OK, now what? Try to call the Turkish Coast Guard (TCG) on the cell phone but they have no English speaking people on duty right now. Zehra talks to them but cannot get them to understand.
Try to raise anyone on Channel 16 and one person answers but cannot help. Finally call “Olympia Radio” (Greek authorities). They respond, and after some confusion that it was not ME that was in distress, they finally tell me that the call in on the Turkish side of the sea border and the TCG is responding.
So, it probably took you all of one minute to read this. In fact, it took me an HOUR to resolve. Meanwhile, we had decided to bypass Molivos as the weather was still good and push on. (About an hour later we pass a small inflatable full of people. They make no effort to signal us and I do not give it a passing thought. A Turkish patrol craft was nearby but just “hovering.” Later, I figured out they were waiting for a Greek Coast Guard (GCG) boat to come by to rescue them. They were clearly in Greek territorial waters.)
We push on, having a 1+ knot current to our advantage for nearly the entire run.
At about 1900, we arrive in Mytillini. Our plan (once again) was to anchor between the marina on the southern end of the port and the commercial docks. But, Zehra suggests we poke our head into the inner harbor to “check it out.”
As we do, we again have a person, this time a GCG person in uniform, yelling at us and doing that ridiculous dance telling us we have to tie up at Customs. I chose to ignore him but he is insistent. So, I come to a dead stop inside the inner harbor and call the harbor authorities on Ch 12. They respond. I ask about this ridiculous looking GCP person, they ask a few questions, I respond, they tell me to ignore him and I am free to med moor between the inner wall pier locations 26 and 28.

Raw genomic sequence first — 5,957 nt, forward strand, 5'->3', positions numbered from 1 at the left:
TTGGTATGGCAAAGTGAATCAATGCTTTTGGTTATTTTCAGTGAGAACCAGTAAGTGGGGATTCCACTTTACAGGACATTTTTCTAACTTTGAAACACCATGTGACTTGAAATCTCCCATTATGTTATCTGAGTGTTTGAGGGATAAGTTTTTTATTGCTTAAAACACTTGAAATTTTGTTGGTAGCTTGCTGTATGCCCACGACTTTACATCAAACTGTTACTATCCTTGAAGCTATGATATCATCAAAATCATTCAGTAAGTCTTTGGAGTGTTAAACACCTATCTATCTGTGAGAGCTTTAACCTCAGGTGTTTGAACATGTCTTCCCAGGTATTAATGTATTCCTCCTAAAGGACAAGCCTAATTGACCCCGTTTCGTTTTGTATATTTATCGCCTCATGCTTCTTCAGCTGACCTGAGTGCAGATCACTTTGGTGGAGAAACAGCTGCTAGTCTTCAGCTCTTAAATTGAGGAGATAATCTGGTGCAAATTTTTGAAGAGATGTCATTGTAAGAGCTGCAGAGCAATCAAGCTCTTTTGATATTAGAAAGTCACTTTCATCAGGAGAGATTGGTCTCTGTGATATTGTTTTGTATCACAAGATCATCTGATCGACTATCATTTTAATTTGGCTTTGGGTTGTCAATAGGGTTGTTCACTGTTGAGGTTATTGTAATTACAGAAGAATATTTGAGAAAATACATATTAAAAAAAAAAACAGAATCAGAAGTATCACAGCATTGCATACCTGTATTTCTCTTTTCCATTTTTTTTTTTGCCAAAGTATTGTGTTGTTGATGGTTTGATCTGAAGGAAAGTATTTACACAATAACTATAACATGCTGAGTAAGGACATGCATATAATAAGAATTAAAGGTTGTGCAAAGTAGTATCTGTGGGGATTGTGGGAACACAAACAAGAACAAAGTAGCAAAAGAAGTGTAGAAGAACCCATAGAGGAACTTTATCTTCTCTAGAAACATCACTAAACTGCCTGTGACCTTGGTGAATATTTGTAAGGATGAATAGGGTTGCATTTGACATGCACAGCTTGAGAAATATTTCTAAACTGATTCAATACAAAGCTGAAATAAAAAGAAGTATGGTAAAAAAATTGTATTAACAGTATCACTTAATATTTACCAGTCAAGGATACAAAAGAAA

The inner wall is empty except for two boats, moored side too. The weather is dead calm, so Zehra says lets moor.
With her help, I drop the anchor in the right place as required, and moor without incident. Three young men ashore help us tie up, one Syrian, one Iranian, and one Afghani. It dawns on us quite quickly that the charm of Mytillini is being masked by about 10000+ refugees that made their way from Turkey to Greece, awaiting processing by a government so broke it cannot afford a camp for them to stay. The Government appears to be processing their paperwork at a reasonable pace, but more refugees are arriving than departing.
It appears from discussions with the locals that about 2000-4000 refugees arrive each day from Turkey, and the ships the government has chartered to take them to the port of Athens (so they can proceed to the “promise land” (which nearly all tells us is Germany)) takes about 2000 each trip. I cannot say with certainty but it appears that there are between 5-7 of these charters per week.
There are also commercial ferries going to Athens (“Blue Star”) but it appears that the refugees cannot use that ship, even if they have the money.
So, they are stuck here until at their number is called to get on the chartered ship. They camp in nearly every park and sleep on the sidewalks and benches if they cannot find room. They are constantly searching for water and a place to recharge their cell phones. They do get some money from the government so the cheap eatery places have long lines. With their money, some buy tents but the government does not supply. (Remember, the government is BROKE.) There is no EU refugee representative here, nor any aid people.